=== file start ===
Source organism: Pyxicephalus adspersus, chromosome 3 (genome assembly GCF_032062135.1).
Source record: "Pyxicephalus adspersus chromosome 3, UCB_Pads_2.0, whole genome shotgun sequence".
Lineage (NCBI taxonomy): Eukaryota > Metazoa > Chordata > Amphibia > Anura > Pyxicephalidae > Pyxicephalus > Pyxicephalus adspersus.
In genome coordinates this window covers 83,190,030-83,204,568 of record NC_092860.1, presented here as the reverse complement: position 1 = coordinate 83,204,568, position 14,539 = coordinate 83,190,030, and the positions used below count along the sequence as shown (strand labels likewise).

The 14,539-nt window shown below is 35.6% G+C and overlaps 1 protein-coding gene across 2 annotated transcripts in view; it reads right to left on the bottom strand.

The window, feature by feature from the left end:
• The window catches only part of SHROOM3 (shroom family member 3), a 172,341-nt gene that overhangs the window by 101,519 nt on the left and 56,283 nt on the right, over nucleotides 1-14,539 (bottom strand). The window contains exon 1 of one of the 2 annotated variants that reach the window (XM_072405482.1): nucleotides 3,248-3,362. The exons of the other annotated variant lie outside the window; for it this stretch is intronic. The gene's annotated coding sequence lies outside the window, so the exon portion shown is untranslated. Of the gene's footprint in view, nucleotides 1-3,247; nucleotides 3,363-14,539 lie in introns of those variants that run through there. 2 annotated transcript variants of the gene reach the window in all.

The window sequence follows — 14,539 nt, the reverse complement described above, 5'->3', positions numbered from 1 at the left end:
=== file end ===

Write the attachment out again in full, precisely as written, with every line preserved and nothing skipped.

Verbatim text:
Source organism: Pyxicephalus adspersus, chromosome 3 (genome assembly GCF_032062135.1).
Source record: "Pyxicephalus adspersus chromosome 3, UCB_Pads_2.0, whole genome shotgun sequence".
Lineage (NCBI taxonomy): Eukaryota > Metazoa > Chordata > Amphibia > Anura > Pyxicephalidae > Pyxicephalus > Pyxicephalus adspersus.
In genome coordinates this window covers 83,190,030-83,204,568 of record NC_092860.1, presented here as the reverse complement: position 1 = coordinate 83,204,568, position 14,539 = coordinate 83,190,030, and the positions used below count along the sequence as shown (strand labels likewise).

The 14,539-nt window shown below is 35.6% G+C and overlaps 1 protein-coding gene across 2 annotated transcripts in view; it reads right to left on the bottom strand.

The window, feature by feature from the left end:
• The window catches only part of SHROOM3 (shroom family member 3), a 172,341-nt gene that overhangs the window by 101,519 nt on the left and 56,283 nt on the right, over nucleotides 1-14,539 (bottom strand). The window contains exon 1 of one of the 2 annotated variants that reach the window (XM_072405482.1): nucleotides 3,248-3,362. The exons of the other annotated variant lie outside the window; for it this stretch is intronic. The gene's annotated coding sequence lies outside the window, so the exon portion shown is untranslated. Of the gene's footprint in view, nucleotides 1-3,247; nucleotides 3,363-14,539 lie in introns of those variants that run through there. 2 annotated transcript variants of the gene reach the window in all.

The window sequence follows — 14,539 nt, the reverse complement described above, 5'->3', positions numbered from 1 at the left end: